Making bio-based aviation fuel from lignocellulosic biomass

In renewable jet fuel research at the University of Delaware, Saikat Dutta, postdoctoral researcher at the Catalysis Center for Energy Innovation, conducts experiments with catalysts, the chemical 'goats' that kickstart chemical reactions. Credit: Image courtesy of Evan Krape, University of Delaware
In renewable jet fuel research at the University of Delaware, Saikat Dutta, postdoctoral researcher at the Catalysis Center for Energy Innovation, conducts experiments with catalysts, the chemical 'goats' that kickstart chemical reactions. Credit: Image courtesy of Evan Krape, University of Delaware

US scientists have developed a new technique to accelerate the production of renewable jet fuel from corn cobs and wood chips.

Globally, air travel contributed 815 million US tons of COemissions in 2016, 2% of the global manmade total, according to the International Air Transport Association (IATA). It is predicted that by 2035, 7.2 billion passengers will travel by air in 2035.

Alternative jet fuels are increasingly seen as a means to reduce the environmental impact of jet fuel, and scientists from the US Catalysis Centre for Energy Innovation (CCEI) and University of Delaware are working to improve the production of alternative jet fuel from waste biomass. Their research has been documented in the latest edition of the journal ChemSusChem.

 

Overcoming the obstacles to renewable jet fuel

According to Basudeb Saha, associate director of CCEI, an Energy Frontier Research Centre supported by the US Department of Energy, one of the major hurdles to making renewable jet fuel is increasing the speed of two critical chemical processes – coupling and deoxygenation.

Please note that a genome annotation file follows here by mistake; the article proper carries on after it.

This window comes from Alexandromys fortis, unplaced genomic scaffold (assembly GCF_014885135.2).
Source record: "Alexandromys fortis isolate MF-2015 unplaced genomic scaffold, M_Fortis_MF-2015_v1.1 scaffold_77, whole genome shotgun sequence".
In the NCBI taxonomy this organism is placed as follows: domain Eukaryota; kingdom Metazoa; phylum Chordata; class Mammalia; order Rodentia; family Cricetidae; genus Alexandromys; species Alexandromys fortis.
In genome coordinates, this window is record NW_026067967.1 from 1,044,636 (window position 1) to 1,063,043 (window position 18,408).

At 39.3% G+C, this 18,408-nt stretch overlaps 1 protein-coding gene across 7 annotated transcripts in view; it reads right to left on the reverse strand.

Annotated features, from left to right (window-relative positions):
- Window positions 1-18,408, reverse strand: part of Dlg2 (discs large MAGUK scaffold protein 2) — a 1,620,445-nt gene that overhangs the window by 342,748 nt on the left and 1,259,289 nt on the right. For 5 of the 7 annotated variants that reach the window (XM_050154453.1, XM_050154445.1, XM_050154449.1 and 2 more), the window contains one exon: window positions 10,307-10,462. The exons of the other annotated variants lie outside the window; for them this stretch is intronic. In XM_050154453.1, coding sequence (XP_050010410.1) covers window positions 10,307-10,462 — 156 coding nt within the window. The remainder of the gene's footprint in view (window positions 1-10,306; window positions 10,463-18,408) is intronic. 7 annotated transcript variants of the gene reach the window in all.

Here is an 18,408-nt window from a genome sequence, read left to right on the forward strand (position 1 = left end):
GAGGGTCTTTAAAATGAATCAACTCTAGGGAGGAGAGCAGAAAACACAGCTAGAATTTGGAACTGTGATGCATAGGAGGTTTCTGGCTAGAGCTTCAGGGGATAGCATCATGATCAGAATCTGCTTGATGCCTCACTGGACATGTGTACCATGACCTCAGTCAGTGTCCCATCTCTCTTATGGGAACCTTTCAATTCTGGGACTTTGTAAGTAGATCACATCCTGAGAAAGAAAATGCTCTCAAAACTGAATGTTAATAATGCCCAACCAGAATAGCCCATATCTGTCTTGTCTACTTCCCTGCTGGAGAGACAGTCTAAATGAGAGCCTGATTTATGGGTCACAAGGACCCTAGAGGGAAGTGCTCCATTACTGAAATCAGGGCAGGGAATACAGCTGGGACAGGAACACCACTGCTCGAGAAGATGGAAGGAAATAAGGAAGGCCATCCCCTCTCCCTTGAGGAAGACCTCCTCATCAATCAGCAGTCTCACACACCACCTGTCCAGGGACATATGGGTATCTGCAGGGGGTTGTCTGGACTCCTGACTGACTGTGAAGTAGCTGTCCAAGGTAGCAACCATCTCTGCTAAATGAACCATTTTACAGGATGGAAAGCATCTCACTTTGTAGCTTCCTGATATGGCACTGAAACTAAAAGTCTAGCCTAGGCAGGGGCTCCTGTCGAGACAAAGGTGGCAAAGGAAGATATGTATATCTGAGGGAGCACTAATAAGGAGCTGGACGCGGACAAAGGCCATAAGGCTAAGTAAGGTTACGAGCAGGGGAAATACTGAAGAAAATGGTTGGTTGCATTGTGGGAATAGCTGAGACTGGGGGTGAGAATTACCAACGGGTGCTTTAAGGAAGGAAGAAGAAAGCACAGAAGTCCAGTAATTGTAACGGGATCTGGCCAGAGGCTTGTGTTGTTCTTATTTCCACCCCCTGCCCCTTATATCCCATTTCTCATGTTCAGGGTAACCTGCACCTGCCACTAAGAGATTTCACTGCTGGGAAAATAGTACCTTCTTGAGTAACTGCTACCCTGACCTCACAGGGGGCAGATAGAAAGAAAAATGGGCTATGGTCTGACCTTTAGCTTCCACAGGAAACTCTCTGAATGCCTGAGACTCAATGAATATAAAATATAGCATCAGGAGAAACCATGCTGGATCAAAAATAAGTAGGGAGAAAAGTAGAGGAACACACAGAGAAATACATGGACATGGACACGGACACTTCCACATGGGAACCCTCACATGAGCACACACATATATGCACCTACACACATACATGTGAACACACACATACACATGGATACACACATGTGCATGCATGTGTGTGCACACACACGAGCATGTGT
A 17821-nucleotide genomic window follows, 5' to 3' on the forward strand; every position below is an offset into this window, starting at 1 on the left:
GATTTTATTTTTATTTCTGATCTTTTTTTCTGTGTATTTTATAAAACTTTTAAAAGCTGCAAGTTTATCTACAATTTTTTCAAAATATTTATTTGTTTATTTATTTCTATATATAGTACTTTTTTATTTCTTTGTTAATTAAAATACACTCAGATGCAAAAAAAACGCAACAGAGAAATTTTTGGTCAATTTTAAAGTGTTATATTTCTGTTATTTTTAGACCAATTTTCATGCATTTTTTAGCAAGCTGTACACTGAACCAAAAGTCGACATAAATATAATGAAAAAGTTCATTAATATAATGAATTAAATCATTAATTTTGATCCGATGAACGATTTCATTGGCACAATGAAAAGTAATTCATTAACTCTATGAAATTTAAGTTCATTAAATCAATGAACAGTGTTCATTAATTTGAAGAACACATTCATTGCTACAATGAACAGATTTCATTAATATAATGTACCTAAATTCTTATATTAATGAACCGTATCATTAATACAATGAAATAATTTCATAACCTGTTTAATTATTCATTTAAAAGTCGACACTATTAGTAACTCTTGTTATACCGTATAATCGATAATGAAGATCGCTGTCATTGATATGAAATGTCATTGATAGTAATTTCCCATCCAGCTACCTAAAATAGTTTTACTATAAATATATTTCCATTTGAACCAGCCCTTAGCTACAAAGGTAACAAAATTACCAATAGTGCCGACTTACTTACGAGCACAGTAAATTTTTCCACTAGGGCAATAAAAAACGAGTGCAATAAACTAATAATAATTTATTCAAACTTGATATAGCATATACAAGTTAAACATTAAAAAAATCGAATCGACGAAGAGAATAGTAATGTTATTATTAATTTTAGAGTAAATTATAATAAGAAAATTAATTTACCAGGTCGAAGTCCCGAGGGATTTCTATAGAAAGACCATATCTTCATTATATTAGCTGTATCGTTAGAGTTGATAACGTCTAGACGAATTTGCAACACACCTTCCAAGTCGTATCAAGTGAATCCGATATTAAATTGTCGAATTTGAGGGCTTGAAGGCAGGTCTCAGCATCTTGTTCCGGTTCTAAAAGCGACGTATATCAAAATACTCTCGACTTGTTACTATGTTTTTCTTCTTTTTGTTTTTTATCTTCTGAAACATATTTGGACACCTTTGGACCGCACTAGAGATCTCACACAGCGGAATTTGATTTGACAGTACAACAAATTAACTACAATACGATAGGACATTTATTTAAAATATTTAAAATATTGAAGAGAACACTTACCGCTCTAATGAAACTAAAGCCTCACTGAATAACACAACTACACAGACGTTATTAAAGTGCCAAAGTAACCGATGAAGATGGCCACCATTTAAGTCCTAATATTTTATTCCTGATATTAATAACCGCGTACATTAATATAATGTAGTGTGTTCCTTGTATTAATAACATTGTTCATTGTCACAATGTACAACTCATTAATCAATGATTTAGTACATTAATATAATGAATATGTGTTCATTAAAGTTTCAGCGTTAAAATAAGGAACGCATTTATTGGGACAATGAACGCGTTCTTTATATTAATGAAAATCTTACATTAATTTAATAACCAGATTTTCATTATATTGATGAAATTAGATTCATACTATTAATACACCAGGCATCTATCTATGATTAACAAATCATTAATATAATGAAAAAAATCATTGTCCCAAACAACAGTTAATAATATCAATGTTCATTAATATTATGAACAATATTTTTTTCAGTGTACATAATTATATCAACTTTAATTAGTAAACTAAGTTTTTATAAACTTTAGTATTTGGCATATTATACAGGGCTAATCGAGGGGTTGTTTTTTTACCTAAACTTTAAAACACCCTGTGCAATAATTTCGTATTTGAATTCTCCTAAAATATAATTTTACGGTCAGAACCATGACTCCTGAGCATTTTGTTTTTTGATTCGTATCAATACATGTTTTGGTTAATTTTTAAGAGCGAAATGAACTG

The plant material the scientists work with has a low carbon content once its broken down from a solid into a liquid, meaning the carbon molecules need to be chemically stitched together or “coupled” to create high-carbon molecules in the jet fuel range. Once this has been completed, the oxygen must be removed to form branched hydrocarbons. This branching is essential to improving the flow of jet fuel at the freezing temperatures of commercial flight.

"International planes may fly at an altitude of 35,000 feet, where the outside temperature could be as low as -14° Centigrade," says Saha, who is leading a renewable jet fuel project at the center. "That's the temperature at which a plane has to run, and the fuel can't be frozen."

Saha and colleagues have developed new catalysts, dubbed ‘chemical goats’, that kickstart the chemical reactions needed to transform plant materials into fuel. One of these catalysts is made from graphene and increases the speed of the coupling reaction while operating at a low temperature of 60°C. Another catalyst removes oxygen in an energy efficient way and produces high yields of branched molecules, up to 99%, which is suitable for jet fuel.

According to a statement, both catalysts are recyclable and the processes are scalable.

As a point of comparison, several US companies are currently producing renewable jet fuel from materials such as triglycerides extracted from used oil and grease, or from a combination of carbon monoxide and hydrogen called syngas. However, processing these materials requires high temperatures (350°C), and high pressure, making their production expensive and energy intensive.

“The low temperature and high selectivity of our process can enable cost-competitive and sustainable bio-based aviation fuels from lignocellulosic biomass,” Saha concludes.

 

In renewable jet fuel research at the University of Delaware, Saikat Dutta, postdoctoral researcher at the Catalysis Center for Energy Innovation, conducts experiments with catalysts, the chemical 'goats' that kickstart chemical reactions. Credit: Image courtesy of Evan Krape, University of Delaware